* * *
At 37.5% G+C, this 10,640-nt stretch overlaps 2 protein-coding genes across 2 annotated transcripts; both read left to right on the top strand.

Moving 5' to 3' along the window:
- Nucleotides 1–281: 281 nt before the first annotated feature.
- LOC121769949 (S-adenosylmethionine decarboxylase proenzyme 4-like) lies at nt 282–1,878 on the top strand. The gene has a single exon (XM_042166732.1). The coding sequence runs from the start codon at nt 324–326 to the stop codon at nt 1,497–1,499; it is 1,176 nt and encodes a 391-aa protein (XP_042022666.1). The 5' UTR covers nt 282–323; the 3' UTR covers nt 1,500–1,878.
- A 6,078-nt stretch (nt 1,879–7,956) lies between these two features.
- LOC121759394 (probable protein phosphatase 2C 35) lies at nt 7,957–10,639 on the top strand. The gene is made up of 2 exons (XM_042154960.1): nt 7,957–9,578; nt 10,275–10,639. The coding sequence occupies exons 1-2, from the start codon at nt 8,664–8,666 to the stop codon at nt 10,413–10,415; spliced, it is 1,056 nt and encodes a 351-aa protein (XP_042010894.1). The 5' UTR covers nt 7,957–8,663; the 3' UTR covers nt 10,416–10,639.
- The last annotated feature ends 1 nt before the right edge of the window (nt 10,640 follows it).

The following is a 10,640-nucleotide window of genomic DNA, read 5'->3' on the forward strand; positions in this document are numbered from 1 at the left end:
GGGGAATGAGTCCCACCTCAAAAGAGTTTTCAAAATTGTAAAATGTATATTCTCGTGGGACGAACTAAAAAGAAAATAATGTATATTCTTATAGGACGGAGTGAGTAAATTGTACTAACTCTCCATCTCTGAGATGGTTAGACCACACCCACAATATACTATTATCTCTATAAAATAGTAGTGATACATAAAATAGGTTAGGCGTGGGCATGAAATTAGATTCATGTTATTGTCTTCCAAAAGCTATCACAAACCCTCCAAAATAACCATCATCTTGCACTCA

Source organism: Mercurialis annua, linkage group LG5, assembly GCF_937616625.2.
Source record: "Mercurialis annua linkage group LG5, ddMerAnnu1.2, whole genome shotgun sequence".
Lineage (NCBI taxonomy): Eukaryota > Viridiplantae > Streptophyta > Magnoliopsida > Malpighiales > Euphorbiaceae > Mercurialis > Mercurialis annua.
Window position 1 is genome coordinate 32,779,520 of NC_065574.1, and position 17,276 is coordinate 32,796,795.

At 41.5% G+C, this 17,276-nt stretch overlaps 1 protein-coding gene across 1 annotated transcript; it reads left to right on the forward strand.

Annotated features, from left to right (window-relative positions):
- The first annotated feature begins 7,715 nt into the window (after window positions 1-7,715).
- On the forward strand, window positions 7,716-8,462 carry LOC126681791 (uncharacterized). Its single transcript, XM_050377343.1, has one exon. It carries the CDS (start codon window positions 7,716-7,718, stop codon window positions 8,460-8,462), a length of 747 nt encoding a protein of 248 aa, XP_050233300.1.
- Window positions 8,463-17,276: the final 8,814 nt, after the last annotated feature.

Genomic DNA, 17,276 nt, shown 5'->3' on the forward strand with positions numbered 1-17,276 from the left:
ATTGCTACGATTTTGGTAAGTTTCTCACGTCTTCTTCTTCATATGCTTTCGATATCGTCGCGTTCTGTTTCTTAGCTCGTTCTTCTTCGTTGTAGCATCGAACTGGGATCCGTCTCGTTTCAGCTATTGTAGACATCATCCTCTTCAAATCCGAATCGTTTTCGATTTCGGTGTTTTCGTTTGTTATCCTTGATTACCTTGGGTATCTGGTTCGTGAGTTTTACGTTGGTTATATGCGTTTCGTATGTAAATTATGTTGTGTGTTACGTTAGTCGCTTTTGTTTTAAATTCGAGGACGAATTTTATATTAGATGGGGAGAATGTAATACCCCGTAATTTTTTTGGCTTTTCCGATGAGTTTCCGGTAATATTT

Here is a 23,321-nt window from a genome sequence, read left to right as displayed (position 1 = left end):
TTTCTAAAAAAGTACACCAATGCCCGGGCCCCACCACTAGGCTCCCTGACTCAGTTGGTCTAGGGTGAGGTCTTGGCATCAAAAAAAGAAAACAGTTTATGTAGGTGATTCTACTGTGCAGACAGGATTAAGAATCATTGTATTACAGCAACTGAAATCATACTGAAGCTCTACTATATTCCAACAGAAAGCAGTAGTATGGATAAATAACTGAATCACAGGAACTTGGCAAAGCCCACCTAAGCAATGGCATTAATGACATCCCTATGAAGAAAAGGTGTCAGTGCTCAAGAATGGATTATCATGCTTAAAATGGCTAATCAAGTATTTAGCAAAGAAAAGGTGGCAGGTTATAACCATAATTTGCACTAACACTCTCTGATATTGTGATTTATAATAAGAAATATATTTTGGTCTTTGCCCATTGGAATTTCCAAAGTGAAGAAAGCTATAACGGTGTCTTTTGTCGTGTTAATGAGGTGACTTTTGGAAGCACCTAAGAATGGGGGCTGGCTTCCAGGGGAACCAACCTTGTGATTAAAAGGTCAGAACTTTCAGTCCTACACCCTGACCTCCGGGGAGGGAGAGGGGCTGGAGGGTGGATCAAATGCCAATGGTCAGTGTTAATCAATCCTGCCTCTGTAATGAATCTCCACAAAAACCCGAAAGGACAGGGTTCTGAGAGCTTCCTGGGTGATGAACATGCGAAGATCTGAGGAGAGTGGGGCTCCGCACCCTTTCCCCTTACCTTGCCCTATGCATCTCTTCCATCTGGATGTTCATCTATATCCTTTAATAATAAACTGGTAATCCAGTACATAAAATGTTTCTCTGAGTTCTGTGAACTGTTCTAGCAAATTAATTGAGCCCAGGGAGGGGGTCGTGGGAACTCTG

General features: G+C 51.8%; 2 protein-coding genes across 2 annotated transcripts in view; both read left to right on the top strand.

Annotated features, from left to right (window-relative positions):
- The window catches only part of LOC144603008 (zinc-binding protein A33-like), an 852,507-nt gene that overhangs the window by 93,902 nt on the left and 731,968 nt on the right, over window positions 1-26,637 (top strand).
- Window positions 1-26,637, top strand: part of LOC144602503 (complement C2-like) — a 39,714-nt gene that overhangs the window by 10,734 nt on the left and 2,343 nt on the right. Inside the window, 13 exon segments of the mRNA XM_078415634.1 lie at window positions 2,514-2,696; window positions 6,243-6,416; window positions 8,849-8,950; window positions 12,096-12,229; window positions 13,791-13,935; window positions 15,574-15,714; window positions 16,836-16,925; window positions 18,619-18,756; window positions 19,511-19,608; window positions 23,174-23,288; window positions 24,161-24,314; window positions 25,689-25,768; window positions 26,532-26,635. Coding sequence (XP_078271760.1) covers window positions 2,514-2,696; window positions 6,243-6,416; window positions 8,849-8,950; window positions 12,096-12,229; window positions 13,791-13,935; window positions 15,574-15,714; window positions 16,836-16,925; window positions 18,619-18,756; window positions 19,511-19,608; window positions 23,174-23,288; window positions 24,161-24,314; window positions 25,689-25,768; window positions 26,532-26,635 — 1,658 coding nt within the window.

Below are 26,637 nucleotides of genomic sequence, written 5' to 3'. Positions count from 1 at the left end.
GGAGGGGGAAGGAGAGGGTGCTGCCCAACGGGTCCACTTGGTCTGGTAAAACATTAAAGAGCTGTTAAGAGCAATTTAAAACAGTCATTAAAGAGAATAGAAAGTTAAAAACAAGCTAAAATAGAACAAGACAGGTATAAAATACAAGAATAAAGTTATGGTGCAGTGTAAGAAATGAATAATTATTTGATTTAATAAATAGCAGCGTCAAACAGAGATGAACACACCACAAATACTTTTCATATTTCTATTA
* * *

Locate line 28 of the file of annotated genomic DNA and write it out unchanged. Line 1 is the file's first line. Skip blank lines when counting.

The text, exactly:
GGAGGGGGAAGGAGAGGGTGCTGCCCAACGGGTCCACTTGGTCTGGTAAAACATTAAAGAGCTGTTAAGAGCAATTTAAAACAGTCATTAAAGAGAATAGAAAGTTAAAAACAAGCTAAAATAGAACAAGACAGGTATAAAATACAAGAATAAAGTTATGGTGCAGTGTAAGAAATGAATAATTATTTGATTTAATAAATAGCAGCGTCAAACAGAGATGAACACACCACAAATACTTTTCATATTTCTATTA